Ac­cused in Ya­hoo hack posed ‘ex­tremely high flight risk’: Docs

The Intelligencer (Belleville) - - NATIONAL - NI­COLE THOMPSON and PAOLA LORIGGIO

A Cana­dian man ac­cused in a mas­sive hack of Ya­hoo emails posed an “ex­tremely high flight risk” in part due to his al­leged ties to Rus­sian in­tel­li­gence agents, law en­force­ment of­fi­cials al­lege in doc­u­ments filed with an On­tario court.

In an ap­pli­ca­tion for Karim Bara­tov’s ar­rest, U.S. au­thor­i­ties de­scribe the 22-year-old Hamil­ton res­i­dent as an al­leged “hack­er­for-hire” paid by mem­bers of the Rus­sian Fed­eral Se­cu­rity Ser­vice, known as the FSB.

They ar­gue in the doc­u­ments that Bara­tov al­legedly has the money to leave Canada and the abil­ity to de­stroy ev­i­dence re­lated to his al­leged ac­tiv­i­ties while on the run.

“Given the se­ri­ous na­ture of his con­duct, the pub­lic im­pact of his hack­ing-for-hire con­duct, his sub­stan­tial earn­ings as a re­sult of the un­law­ful hack­ing, and his ties to for­eign in­tel­li­gence of­fi­cers with na­tion state re­sources at their dis­posal, he should be ar­rested on an ur­gent ba­sis and de­tained,” the doc­u­ments say.

“Even as­sum­ing that Bara­tov does not re­ceive as­sis­tance from his known and un­known Rus­sian gov­ern­ment con­spir­a­tors, he pos­sesses the skills and fi­nan­cial re­sources to flee jus­tice,” the doc­u­ments say, not­ing that Bara­tov does not ap­pear to have any “le­git­i­mate em­ploy­ment.”

Bara­tov, who is of Kazakh ori­gins, was ar­rested un­der the ex­tra­di­tion act in the com­mu­nity of An­caster last Tues­day. U.S. au­thor­i­ties said on Wed­nes­day that he and three oth­ers — two of them al­legedly of­fi­cers of the FSB — were in­dicted for com­puter hack­ing, eco­nomic es­pi­onage and other crimes.

Bara­tov’s lawyer, Amedeo Dicarlo, has said the al­le­ga­tions against his client are un­founded.

Bara­tov ap­peared briefly in a Hamil­ton court by video link on Fri­day. A bail hear­ing has been sched­uled for April 5.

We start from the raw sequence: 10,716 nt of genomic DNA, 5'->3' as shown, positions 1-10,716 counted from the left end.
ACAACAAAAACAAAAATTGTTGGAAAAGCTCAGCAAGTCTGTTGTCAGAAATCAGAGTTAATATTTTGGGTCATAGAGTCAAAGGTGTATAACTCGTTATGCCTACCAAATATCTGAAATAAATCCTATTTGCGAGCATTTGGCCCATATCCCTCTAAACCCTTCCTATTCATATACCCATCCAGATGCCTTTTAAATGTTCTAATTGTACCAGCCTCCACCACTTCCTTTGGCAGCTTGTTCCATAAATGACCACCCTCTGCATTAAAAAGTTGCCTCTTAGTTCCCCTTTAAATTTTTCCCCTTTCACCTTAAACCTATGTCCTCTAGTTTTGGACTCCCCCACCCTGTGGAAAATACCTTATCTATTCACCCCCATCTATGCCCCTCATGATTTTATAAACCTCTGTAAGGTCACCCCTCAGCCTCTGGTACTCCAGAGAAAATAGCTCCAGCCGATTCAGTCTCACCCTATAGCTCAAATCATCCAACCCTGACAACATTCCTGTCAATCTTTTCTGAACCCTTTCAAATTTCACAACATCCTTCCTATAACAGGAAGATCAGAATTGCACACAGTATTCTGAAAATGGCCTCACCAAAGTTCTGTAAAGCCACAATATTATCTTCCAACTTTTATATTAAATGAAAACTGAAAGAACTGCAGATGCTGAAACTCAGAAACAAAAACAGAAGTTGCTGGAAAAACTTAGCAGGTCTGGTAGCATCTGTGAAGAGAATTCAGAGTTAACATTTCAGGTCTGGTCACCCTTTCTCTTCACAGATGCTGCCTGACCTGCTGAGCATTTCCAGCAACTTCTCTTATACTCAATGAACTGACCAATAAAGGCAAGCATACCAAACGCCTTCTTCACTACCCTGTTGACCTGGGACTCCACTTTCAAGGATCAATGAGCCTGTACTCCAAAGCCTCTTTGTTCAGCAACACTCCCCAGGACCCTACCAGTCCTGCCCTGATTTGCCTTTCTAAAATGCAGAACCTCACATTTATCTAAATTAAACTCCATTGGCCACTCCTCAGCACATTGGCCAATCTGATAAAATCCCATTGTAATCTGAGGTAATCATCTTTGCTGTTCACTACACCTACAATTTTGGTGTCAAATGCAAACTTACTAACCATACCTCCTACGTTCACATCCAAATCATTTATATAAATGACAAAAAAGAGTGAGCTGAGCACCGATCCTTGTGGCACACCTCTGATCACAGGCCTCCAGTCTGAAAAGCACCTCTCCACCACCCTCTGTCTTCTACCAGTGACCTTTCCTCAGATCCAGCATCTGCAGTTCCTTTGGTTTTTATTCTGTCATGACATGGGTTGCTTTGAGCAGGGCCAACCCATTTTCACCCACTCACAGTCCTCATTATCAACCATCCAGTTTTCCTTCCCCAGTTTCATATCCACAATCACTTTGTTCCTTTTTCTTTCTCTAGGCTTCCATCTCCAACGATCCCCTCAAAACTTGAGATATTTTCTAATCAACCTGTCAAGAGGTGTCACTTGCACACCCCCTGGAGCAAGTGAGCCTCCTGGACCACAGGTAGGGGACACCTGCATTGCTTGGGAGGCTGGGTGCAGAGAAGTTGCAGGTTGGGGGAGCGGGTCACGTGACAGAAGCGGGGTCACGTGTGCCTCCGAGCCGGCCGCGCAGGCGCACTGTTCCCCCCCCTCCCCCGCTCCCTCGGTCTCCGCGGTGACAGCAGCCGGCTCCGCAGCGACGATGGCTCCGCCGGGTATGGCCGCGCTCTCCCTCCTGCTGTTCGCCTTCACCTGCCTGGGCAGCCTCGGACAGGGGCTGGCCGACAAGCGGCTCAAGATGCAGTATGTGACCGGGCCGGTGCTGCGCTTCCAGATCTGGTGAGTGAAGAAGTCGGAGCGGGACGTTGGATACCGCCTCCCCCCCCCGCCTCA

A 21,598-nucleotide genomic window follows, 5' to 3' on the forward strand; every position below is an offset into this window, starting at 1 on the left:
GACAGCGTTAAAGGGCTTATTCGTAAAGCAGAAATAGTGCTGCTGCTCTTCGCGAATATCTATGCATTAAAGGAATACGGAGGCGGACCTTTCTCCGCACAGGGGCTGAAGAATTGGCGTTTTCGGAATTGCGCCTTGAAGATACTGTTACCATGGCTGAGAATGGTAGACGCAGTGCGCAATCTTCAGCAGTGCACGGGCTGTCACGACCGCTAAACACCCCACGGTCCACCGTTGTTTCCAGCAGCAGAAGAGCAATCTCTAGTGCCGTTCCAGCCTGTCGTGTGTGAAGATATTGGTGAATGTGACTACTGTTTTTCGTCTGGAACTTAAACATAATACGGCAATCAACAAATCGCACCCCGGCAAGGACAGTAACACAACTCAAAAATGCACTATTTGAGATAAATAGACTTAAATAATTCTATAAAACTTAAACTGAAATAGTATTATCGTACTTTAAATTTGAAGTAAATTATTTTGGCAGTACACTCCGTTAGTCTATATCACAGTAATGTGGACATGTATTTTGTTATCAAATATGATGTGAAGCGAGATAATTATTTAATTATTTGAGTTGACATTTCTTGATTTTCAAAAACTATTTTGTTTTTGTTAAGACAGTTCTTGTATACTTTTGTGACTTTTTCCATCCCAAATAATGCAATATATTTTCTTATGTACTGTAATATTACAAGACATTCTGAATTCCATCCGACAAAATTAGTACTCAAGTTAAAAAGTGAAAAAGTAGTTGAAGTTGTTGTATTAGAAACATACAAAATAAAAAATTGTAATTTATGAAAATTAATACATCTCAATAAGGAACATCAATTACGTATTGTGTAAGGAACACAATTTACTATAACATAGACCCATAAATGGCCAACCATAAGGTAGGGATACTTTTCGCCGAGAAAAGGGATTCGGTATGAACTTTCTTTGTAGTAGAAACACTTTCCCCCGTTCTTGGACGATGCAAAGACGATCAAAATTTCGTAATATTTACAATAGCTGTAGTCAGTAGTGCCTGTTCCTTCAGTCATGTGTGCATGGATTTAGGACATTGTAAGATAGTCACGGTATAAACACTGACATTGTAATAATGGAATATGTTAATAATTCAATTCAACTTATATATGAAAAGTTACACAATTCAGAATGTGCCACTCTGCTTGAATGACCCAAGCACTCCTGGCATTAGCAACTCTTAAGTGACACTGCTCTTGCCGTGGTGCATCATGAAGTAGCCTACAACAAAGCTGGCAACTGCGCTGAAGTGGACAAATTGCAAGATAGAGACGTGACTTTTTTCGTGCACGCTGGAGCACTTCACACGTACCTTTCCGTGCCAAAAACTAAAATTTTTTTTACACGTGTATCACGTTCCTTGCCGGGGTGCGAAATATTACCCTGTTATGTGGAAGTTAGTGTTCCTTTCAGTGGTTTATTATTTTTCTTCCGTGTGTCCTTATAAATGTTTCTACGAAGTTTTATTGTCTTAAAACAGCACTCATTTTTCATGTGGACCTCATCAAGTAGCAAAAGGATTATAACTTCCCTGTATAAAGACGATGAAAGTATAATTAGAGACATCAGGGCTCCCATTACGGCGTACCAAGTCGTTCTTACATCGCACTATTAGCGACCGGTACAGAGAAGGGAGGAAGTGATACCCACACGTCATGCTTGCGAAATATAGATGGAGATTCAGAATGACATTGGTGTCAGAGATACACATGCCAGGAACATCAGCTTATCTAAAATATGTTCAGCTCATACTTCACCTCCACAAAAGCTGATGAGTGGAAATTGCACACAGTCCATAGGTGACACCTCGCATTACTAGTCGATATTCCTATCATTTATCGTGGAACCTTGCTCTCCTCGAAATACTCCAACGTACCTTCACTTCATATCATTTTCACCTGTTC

Dicarlo said he will seek to have Bara­tov re­leased and plans to fight an ex­tra­di­tion or­der. He de­clined to dis­cuss Bara­tov’s per­sonal or pro­fes­sional life, de­scrib­ing him only as a suc­cess­ful en­trepreneur.

In doc­u­ments filed with the Hamil­ton court, U.S. au­thor­i­ties warned that if Bara­tov found out about the war­rant for his ar­rest be­fore it could be car­ried out, he may at­tempt to flee.

They pointed to the case of one of Bara­tov’s al­leged co-con­spir­a­tors, Alexsey Be­lan, who was pre­vi­ously ar­rested for an­other mat­ter in Greece in 2013 and was to be ex­tra­dited to the United States.

Be­lan was re­leased on bail while wait­ing for his ex­tra­di­tion hear­ing and “promptly” fled to Rus­sia, where he “ben­e­fited from the pro­tec­tion af­forded by Rus­sian gov­ern­ment of­fi­cials,” ac­cord­ing to the doc­u­ments.

“Be­lan has been able to con­tinue his crimes — namely, pro­vid­ing hack­ing ser­vices to the Rus­sian gov­ern­ment and vic­tim­iz­ing hun­dreds of mil­lions of in­no­cent third-par­ties for, in some in­stances, pri­vate fi­nan­cial gain,” the doc­u­ments said.

Be­lan had pre­vi­ously been in­dicted in 2012 and 2013 and was named one of FBI’s most wanted cy­ber-crim­i­nals in Novem­ber 2013.

In­dicted along with Bara­tov in the al­leged con­spir­acy that au­thor­i­ties said be­gan in Jan­uary 2014 were Dmitry Alek­san­drovich Dokuchaev, 33, and Igor Ana­tolye­vich Sushchin, 43, who U.S. au­thor­i­ties de­scribe as Rus­sian in­tel­li­gence agents who al­legedly mas­ter­minded and di­rected the hack­ing.

Dokuchaev and Sushchin al­legedly tasked Bara­tov with hack­ing more than 80 ac­counts in ex­change for com­mis­sions, U.S. au­thor­i­ties have said.

The ap­pli­ca­tion for Bara­tov’s ar­rest shines fur­ther light on how au­thor­i­ties be­lieve the al­leged hack­ing scheme op­er­ated.

Google records in­di­cate Bara­tov used “spear phish­ing” mes­sages de­signed to look like emails from trust­wor­thy senders so re­cip­i­ents were “lured into open­ing at­tached files or click­ing on hy­per­links in the mes­sages and into pro­vid­ing valid lo­gin cre­den­tials for their ac­counts,” the ap­pli­ca­tion al­leges.

Bara­tov would then al­legedly email Dokuchaev screen­shots of the suc­cess­fully hacked email ac­counts and de­mand pay­ment be­fore hand­ing over the lo­gin in­for­ma­tion, it says.

U.S. au­thor­i­ties al­leged the pay­ments were made to var­i­ous on­line ac­counts in­clud­ing a PayPal ac­count that was reg­is­tered to Bara­tov from an IP ad­dress traced to his home and linked to a bank ac­count un­der his name. The doc­u­ments said nearly $212,000 was paid to that ac­count be­tween early 2013 and late 2016, though not all would have come from the al­leged con­spir­acy.

An af­fi­davit from a Toronto po­lice of­fi­cer in­cluded in the ap­pli­ca­tion and filed with the court al­leged Bara­tov had hacked thou­sands of other ac­counts out­side of the Ya­hoo-re­lated al­le­ga­tions and noted that “cur­rent web­sites ad­ver­tise Bara­tov’s hack­ing ser­vices.”

Bara­tov ap­peared to live a lav­ish life­style, which he doc­u­mented on pub­lic social me­dia ac­counts such as In­sta­gram, post­ing pho­tos of lux­ury cars and money.

Bara­tov

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